For this reason, economists, entrepreneurs, and others interested in economic development should not necessarily emphasize fostering start-up growth. Instead, they must emphasize helping established businesses and leaders transform their operations from medium to large. In other words, increasing the number of new start-ups is less important than -ensuring the full maturation of established companies that have tremendous and sustainable growth potential.

How do we move medium-sized businesses to become big enterprises? Many economic developers are asking themselves that question today and are working diligently to answer it. One approach, economic gardening, is addressing the challenge and seeing great results, especially in Florida. As defined by the Kauffman Foundation, economic gardening is an economic development model that embraces the fundamental idea that entrepreneurs drive economies. The model seeks to create jobs by supporting existing companies in a community. Economic gardening also develops an entrepreneur’s mental ability to think big and provides resources to make it happen.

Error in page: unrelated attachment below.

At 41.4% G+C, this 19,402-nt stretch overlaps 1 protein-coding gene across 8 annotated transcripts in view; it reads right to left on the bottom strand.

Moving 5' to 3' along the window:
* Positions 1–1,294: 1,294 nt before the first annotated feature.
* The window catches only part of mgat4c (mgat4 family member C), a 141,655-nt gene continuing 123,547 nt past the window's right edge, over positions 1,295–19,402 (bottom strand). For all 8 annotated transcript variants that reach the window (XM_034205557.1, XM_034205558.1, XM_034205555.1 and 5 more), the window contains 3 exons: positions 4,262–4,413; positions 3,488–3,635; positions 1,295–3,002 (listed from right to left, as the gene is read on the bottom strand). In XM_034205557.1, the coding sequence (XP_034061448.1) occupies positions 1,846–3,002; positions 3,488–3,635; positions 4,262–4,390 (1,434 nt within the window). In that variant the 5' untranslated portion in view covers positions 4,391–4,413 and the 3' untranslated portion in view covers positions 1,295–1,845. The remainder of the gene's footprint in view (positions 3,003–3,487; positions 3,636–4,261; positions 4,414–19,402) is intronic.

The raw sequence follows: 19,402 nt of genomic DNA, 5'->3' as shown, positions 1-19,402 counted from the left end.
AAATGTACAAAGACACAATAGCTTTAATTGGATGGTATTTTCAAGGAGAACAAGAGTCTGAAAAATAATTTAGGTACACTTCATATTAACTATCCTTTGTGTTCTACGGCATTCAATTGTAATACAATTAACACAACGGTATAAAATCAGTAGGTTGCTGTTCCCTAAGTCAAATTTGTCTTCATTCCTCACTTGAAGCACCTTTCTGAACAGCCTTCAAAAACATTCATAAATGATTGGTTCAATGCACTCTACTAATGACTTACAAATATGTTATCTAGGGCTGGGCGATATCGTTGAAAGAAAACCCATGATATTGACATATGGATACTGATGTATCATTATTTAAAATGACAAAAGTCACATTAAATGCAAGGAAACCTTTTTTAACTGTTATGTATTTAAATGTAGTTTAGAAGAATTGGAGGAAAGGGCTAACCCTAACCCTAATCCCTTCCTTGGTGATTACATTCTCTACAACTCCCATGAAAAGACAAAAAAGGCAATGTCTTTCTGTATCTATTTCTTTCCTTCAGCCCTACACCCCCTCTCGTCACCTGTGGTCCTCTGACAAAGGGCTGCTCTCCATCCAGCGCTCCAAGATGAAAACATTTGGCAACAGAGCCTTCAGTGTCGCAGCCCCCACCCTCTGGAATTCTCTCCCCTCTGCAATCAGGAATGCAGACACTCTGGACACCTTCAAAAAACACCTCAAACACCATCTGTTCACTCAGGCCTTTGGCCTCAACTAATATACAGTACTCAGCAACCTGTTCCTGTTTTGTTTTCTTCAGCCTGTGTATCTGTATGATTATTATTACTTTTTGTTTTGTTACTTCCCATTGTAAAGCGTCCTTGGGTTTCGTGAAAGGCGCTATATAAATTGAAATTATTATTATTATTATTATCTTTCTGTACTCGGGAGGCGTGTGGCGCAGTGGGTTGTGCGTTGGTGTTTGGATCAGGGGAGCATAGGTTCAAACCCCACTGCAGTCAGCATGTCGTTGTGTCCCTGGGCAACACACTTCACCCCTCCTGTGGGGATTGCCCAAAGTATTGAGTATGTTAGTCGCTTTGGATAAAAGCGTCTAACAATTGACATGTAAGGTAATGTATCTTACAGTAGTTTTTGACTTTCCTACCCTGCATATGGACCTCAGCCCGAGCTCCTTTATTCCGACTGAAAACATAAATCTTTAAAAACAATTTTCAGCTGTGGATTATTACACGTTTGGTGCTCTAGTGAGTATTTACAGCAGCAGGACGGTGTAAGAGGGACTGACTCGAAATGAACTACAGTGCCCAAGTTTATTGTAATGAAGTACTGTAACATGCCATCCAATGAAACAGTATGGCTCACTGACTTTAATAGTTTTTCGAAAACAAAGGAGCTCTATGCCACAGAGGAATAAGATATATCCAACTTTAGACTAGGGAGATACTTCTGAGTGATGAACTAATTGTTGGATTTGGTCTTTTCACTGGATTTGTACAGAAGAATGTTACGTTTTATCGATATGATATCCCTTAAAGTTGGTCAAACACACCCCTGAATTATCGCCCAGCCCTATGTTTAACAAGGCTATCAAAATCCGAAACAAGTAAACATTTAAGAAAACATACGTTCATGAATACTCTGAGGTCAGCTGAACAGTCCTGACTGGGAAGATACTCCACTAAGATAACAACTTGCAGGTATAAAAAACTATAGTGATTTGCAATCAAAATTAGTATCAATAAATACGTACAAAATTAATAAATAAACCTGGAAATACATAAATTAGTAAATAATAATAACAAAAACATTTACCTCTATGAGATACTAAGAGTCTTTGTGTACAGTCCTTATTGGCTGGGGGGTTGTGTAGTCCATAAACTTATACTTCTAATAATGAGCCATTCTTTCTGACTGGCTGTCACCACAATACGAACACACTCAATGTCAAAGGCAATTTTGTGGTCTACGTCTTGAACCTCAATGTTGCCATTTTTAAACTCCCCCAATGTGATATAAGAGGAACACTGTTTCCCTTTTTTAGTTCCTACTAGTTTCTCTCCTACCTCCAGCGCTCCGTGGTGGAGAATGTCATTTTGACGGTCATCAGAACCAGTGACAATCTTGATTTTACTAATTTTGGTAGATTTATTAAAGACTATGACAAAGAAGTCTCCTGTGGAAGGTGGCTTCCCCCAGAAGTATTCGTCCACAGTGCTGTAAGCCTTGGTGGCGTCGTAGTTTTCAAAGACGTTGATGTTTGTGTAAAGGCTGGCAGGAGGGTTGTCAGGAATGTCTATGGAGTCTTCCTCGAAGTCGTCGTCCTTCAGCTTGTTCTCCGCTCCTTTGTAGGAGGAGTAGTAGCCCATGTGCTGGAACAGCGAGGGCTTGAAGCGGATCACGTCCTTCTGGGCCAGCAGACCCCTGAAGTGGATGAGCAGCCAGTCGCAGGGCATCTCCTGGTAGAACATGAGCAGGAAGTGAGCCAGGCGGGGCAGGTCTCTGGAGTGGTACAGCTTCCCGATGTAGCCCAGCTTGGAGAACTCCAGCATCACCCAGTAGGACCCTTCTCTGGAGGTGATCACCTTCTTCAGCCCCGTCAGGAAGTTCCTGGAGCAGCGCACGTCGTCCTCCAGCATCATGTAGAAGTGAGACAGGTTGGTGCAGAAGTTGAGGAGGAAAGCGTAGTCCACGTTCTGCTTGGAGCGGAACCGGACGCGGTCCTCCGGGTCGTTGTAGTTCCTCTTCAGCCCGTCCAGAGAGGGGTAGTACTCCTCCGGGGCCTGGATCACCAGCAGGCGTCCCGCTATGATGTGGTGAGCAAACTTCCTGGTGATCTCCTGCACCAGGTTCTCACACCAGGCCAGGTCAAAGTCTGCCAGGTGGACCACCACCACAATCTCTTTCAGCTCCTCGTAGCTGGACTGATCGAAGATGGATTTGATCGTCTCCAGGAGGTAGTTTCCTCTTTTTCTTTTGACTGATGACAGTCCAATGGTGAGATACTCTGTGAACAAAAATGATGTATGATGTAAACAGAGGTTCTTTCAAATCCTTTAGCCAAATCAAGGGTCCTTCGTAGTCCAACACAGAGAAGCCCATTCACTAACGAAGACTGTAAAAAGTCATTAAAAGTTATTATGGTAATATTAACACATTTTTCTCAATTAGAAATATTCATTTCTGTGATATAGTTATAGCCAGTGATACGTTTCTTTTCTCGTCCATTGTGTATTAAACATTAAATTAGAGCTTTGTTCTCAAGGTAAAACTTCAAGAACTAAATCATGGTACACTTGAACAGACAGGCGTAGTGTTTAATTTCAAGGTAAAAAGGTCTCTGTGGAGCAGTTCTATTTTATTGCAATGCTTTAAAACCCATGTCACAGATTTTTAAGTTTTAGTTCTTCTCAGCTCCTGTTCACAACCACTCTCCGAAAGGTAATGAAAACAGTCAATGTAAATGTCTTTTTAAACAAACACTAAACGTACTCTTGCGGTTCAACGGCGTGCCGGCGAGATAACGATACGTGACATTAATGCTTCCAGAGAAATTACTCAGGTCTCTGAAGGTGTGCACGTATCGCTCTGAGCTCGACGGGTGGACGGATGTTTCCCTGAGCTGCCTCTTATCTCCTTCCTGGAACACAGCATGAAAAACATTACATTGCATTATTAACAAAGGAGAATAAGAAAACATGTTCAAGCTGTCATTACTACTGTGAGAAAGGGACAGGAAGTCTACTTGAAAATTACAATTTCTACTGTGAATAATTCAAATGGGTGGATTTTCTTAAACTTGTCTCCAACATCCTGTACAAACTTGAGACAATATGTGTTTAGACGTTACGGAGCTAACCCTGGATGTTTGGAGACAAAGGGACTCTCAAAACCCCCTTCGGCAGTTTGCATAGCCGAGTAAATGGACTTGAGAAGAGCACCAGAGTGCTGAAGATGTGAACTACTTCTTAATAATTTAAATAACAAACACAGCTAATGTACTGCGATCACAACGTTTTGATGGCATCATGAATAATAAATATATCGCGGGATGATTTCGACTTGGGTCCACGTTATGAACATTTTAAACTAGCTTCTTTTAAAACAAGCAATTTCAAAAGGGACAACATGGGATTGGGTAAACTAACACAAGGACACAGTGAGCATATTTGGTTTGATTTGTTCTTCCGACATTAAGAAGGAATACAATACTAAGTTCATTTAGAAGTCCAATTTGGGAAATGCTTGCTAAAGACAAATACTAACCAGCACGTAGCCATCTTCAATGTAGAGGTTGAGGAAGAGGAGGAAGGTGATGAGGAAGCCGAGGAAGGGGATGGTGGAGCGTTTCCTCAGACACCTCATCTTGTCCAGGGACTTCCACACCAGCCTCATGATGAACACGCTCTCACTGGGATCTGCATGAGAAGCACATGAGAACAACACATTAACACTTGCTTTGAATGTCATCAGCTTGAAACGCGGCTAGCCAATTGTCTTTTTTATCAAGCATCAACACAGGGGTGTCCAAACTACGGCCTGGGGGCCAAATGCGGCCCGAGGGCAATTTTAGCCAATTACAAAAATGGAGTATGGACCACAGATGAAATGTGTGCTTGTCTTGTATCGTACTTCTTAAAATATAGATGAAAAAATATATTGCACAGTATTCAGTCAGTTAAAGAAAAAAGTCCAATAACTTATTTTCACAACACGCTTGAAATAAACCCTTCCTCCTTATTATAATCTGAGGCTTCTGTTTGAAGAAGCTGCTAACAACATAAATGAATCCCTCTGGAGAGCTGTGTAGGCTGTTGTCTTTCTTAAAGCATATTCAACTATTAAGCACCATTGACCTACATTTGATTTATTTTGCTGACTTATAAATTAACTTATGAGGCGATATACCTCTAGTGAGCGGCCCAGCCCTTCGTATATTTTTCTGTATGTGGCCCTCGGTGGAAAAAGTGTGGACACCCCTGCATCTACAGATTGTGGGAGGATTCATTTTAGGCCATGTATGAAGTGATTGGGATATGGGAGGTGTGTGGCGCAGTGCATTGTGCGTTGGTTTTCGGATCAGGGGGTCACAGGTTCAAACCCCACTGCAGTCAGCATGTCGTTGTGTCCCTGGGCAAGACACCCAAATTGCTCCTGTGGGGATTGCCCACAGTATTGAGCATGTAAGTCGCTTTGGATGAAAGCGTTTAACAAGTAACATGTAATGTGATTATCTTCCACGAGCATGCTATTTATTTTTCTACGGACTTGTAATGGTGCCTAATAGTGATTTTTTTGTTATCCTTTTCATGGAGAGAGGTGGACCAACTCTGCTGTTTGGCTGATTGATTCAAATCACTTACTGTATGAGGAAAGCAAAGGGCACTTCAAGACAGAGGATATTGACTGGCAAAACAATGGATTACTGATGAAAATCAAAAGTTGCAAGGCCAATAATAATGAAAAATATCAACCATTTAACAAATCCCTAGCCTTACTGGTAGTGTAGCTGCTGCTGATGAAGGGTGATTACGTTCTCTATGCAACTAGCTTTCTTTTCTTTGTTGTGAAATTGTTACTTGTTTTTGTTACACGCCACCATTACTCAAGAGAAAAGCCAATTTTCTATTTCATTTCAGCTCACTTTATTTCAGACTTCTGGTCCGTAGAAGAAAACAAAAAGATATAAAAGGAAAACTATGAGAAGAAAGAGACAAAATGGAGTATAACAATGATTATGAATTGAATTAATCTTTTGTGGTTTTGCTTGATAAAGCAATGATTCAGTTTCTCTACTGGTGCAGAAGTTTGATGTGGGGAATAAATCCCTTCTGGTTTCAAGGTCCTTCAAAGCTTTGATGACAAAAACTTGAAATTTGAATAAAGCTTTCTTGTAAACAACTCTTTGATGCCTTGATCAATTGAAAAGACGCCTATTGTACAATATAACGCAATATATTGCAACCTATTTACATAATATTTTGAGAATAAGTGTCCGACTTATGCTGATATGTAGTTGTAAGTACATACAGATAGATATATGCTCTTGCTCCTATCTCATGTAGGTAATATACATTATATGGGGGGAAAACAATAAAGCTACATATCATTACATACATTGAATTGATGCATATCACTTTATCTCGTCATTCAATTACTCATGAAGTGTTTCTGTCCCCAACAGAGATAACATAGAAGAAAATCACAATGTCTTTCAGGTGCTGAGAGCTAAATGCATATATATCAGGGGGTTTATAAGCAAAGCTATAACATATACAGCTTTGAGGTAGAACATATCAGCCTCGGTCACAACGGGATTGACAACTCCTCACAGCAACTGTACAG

Making the jump from thinking small to thinking big can be extremely difficult, but it is worth it. In fact, all of the greatest achievements of humanity started with a daring, big idea. Imagine where we’d be if the inspiring words of the great Benjamin E. Mays that encourage us to think big hadn’t inspired a young student at Morehouse College who dreamed of living in a different world than the one in which he found himself. Martin Luther King Jr., one of the most known icons in the world today, could have settled for being just a preacher in his hometown of Atlanta, Georgia. He never would have set out to accomplish his dream, a vision that changed our world forever. People with the ability and the audacity to think big carve the path to greatness.

One Response

  1. Devotha September 27, 2018